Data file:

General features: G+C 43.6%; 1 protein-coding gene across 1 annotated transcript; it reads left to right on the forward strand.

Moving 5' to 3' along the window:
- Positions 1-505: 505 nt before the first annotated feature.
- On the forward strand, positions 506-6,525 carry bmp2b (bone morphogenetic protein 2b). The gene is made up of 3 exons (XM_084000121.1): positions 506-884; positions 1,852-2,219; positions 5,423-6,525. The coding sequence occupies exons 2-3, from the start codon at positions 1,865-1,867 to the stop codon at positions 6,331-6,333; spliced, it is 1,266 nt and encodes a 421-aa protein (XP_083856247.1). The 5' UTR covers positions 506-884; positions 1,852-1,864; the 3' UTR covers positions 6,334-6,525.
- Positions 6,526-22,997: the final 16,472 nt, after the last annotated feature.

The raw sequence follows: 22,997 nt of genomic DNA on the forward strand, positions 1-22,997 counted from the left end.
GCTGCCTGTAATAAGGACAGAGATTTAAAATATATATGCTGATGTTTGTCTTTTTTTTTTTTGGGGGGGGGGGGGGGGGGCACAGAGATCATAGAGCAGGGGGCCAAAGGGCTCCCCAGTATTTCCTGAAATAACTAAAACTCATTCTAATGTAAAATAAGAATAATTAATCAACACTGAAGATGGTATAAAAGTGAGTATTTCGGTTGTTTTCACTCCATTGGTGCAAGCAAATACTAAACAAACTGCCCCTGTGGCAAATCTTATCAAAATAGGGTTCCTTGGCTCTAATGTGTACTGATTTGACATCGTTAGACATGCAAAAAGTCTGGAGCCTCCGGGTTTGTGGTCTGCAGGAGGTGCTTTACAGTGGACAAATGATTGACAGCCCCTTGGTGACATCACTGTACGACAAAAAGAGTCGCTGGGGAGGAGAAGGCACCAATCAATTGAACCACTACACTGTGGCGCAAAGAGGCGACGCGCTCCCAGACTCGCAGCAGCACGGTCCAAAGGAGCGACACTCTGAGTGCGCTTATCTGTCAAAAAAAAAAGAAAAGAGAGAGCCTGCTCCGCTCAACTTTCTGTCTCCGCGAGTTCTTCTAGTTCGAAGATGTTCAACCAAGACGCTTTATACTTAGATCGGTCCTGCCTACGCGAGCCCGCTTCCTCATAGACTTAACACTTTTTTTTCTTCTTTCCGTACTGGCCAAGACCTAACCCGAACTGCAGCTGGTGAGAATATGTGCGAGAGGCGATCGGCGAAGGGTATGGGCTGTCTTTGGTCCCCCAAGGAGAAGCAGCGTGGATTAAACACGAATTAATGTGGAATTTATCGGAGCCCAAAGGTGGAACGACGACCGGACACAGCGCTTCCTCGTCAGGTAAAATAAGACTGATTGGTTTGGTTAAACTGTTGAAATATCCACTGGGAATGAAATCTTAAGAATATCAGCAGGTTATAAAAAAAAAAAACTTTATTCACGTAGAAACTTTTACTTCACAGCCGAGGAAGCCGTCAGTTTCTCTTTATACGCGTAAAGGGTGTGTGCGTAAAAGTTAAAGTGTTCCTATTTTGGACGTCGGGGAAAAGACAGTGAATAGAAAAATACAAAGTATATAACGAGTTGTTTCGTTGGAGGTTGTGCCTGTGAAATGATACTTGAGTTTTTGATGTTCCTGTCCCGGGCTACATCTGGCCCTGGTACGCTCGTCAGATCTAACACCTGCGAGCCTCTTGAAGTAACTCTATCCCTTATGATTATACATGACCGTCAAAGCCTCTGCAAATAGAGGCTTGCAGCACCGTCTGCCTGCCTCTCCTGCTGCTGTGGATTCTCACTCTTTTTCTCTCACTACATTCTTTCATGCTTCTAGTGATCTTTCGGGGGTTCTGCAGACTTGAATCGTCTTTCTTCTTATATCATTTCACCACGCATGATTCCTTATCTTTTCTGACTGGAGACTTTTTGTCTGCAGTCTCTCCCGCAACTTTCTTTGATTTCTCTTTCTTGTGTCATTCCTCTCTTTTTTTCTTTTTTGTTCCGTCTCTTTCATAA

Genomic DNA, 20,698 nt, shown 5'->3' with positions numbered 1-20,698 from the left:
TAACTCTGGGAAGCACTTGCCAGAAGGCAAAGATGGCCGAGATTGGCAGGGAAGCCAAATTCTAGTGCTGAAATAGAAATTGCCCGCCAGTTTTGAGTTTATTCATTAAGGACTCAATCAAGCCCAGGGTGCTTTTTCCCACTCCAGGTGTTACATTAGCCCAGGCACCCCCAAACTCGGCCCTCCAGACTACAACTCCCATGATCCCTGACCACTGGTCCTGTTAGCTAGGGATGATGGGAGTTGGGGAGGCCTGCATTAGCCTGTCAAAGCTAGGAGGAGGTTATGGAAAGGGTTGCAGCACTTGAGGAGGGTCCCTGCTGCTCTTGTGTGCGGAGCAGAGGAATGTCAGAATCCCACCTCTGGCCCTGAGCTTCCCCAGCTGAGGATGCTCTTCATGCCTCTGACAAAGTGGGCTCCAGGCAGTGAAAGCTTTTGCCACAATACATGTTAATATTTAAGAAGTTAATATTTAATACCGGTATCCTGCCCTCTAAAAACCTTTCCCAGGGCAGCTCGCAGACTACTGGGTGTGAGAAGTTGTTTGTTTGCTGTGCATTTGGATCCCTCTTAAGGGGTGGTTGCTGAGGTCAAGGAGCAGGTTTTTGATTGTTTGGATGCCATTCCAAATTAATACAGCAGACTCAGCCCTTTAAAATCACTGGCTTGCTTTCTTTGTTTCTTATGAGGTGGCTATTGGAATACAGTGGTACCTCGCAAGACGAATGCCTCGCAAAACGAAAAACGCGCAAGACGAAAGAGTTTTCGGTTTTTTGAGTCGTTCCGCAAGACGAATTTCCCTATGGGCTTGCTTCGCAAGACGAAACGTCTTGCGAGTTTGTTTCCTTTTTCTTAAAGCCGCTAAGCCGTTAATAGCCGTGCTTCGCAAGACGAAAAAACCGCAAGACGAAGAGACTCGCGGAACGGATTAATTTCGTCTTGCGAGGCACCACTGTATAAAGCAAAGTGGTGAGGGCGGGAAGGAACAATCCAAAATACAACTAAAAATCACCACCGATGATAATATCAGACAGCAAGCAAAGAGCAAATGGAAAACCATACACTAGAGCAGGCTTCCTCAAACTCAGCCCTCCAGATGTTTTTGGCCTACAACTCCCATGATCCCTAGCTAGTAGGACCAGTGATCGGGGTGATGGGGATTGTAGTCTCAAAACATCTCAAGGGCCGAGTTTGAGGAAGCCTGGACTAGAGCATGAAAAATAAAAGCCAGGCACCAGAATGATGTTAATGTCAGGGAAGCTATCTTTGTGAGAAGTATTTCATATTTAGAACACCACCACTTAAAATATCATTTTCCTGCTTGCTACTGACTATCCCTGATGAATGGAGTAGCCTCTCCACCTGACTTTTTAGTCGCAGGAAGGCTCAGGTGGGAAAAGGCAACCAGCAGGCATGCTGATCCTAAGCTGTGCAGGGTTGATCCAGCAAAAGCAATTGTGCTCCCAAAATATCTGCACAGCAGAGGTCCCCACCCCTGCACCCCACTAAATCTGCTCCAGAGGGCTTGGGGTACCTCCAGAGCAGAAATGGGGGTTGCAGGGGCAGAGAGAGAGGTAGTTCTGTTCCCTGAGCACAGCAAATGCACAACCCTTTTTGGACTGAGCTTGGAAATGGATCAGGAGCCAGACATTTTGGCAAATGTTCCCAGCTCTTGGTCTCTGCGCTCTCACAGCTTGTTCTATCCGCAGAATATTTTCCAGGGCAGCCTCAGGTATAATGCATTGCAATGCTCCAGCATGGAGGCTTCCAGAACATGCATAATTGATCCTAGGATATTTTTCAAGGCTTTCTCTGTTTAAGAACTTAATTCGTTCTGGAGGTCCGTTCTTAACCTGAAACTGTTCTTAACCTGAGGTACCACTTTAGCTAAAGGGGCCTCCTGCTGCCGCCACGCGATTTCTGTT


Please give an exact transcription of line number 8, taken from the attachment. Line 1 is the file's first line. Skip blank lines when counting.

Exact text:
Genomic DNA, 20,698 nt, shown 5'->3' with positions numbered 1-20,698 from the left: